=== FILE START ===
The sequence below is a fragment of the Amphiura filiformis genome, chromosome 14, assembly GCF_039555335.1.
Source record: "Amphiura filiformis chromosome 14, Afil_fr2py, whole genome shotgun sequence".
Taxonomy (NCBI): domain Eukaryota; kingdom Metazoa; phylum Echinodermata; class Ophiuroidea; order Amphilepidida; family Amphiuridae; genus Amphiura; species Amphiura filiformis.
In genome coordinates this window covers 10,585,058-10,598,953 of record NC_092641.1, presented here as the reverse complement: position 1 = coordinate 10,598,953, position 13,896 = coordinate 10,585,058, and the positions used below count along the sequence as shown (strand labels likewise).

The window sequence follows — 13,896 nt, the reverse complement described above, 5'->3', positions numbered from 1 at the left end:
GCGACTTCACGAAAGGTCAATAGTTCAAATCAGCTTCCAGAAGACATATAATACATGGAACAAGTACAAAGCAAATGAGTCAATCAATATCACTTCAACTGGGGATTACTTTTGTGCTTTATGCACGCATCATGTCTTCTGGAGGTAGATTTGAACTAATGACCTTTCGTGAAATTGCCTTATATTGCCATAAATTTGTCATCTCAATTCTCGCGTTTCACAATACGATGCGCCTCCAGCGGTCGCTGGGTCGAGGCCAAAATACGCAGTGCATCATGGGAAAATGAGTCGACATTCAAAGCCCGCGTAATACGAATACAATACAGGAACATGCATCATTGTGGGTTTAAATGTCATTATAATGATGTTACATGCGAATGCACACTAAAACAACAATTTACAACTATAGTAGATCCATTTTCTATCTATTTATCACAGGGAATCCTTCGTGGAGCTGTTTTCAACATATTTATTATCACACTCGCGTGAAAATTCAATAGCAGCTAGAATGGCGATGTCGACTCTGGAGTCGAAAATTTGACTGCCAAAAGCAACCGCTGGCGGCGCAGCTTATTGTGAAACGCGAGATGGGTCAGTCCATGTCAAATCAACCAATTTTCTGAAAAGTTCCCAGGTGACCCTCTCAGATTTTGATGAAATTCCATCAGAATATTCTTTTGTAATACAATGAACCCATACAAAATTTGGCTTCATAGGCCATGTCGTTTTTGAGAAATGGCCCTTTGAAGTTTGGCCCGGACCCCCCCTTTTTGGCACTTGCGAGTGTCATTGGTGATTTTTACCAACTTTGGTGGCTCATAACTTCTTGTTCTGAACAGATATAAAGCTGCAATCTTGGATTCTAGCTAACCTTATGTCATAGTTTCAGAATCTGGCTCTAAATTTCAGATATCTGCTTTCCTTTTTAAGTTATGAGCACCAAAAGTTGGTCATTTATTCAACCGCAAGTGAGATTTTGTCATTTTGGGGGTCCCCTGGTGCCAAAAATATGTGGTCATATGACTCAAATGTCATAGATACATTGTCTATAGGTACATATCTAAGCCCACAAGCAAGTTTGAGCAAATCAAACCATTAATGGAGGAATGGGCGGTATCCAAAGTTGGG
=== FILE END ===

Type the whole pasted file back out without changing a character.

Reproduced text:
The sequence below is a fragment of the Amphiura filiformis genome, chromosome 14, assembly GCF_039555335.1.
Source record: "Amphiura filiformis chromosome 14, Afil_fr2py, whole genome shotgun sequence".
Taxonomy (NCBI): domain Eukaryota; kingdom Metazoa; phylum Echinodermata; class Ophiuroidea; order Amphilepidida; family Amphiuridae; genus Amphiura; species Amphiura filiformis.
In genome coordinates this window covers 10,585,058-10,598,953 of record NC_092641.1, presented here as the reverse complement: position 1 = coordinate 10,598,953, position 13,896 = coordinate 10,585,058, and the positions used below count along the sequence as shown (strand labels likewise).

The window sequence follows — 13,896 nt, the reverse complement described above, 5'->3', positions numbered from 1 at the left end:
GCGACTTCACGAAAGGTCAATAGTTCAAATCAGCTTCCAGAAGACATATAATACATGGAACAAGTACAAAGCAAATGAGTCAATCAATATCACTTCAACTGGGGATTACTTTTGTGCTTTATGCACGCATCATGTCTTCTGGAGGTAGATTTGAACTAATGACCTTTCGTGAAATTGCCTTATATTGCCATAAATTTGTCATCTCAATTCTCGCGTTTCACAATACGATGCGCCTCCAGCGGTCGCTGGGTCGAGGCCAAAATACGCAGTGCATCATGGGAAAATGAGTCGACATTCAAAGCCCGCGTAATACGAATACAATACAGGAACATGCATCATTGTGGGTTTAAATGTCATTATAATGATGTTACATGCGAATGCACACTAAAACAACAATTTACAACTATAGTAGATCCATTTTCTATCTATTTATCACAGGGAATCCTTCGTGGAGCTGTTTTCAACATATTTATTATCACACTCGCGTGAAAATTCAATAGCAGCTAGAATGGCGATGTCGACTCTGGAGTCGAAAATTTGACTGCCAAAAGCAACCGCTGGCGGCGCAGCTTATTGTGAAACGCGAGATGGGTCAGTCCATGTCAAATCAACCAATTTTCTGAAAAGTTCCCAGGTGACCCTCTCAGATTTTGATGAAATTCCATCAGAATATTCTTTTGTAATACAATGAACCCATACAAAATTTGGCTTCATAGGCCATGTCGTTTTTGAGAAATGGCCCTTTGAAGTTTGGCCCGGACCCCCCCTTTTTGGCACTTGCGAGTGTCATTGGTGATTTTTACCAACTTTGGTGGCTCATAACTTCTTGTTCTGAACAGATATAAAGCTGCAATCTTGGATTCTAGCTAACCTTATGTCATAGTTTCAGAATCTGGCTCTAAATTTCAGATATCTGCTTTCCTTTTTAAGTTATGAGCACCAAAAGTTGGTCATTTATTCAACCGCAAGTGAGATTTTGTCATTTTGGGGGTCCCCTGGTGCCAAAAATATGTGGTCATATGACTCAAATGTCATAGATACATTGTCTATAGGTACATATCTAAGCCCACAAGCAAGTTTGAGCAAATCAAACCATTAATGGAGGAATGGGCGGTATCCAAAGTTGGG